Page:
S. Hollis Clayson, 2013-2014 Samuel H. Kress Professor, Center for Advanced Study in the Visual Arts, National Gallery of Art, Washington, DC, and Bergen Evans Professor in the Humanities, Northwestern University, will present the Norman L. and Roselea J. Goldberg Lecture in Art History on Thursday, March 27, at 4:10 p.m. in 203 Cohen Hall. Her lecture is entitled “Confinement and Absorption: Pierre-Auguste Renoir’s and Edvard Munch’s Paris Threshold Pictures,” with a reception to follow in the atrium.
At Northwestern she is also a professor of art history and holds a joint appointment in the department of history. She is the founding director of the Alice Kaplan Institute for the Humanities.
A historian of modern art who specializes in 19th-century Europe, especially France, and transatlantic exchanges between France and the United States, Clayson is author of Painted Love: Prostitution in French Art of the Impressionist Era and Paris in Despair: Art and Everyday Life Under Siege (1870-71).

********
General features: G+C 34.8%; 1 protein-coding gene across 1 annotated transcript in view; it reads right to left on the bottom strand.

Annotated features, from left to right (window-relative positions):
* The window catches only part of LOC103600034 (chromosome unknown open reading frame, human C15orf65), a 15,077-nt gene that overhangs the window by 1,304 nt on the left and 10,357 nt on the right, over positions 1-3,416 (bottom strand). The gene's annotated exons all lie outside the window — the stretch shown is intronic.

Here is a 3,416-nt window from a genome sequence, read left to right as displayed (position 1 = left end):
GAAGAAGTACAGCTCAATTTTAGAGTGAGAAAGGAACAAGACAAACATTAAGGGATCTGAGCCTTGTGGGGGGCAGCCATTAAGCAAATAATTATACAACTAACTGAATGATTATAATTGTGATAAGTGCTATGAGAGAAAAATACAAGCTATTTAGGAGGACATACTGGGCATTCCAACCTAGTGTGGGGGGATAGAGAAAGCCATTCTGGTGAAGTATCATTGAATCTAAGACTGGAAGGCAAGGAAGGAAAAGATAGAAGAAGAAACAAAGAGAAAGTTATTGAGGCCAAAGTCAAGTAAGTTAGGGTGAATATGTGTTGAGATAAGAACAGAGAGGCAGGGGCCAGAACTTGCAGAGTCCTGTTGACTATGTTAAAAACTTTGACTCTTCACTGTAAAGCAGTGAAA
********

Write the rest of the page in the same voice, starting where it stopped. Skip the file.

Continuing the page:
She is co-editor of Understanding Paintings: Themes in Art Explored and Explained, a thematic study of painting in the Western tradition, which has been translated into six languages. Her current research focuses upon U.S. artists in Paris (1870-1914) and their preoccupation with night in the City of Light. In 2013 Clayson curated the exhibition Electric Paris at the Sterling and Francine Clark Art Institute in Williamstown, MA, the first to explore the ways in which artists depicted older oil and gas lamps and the newer electric lighting that emerged around the turn of the twentieth century. Her related book examines the visual cultures of the City of Light in the era of Thomas Edison and will be published by the University of Chicago Press.
Sponsored by the Department of History of Art, the Goldberg Lecture is free and open to the public. Limited parking is available in Lot 95 outside Cohen Hall, off 21st Avenue South on the Peabody campus and across from Medical Center East.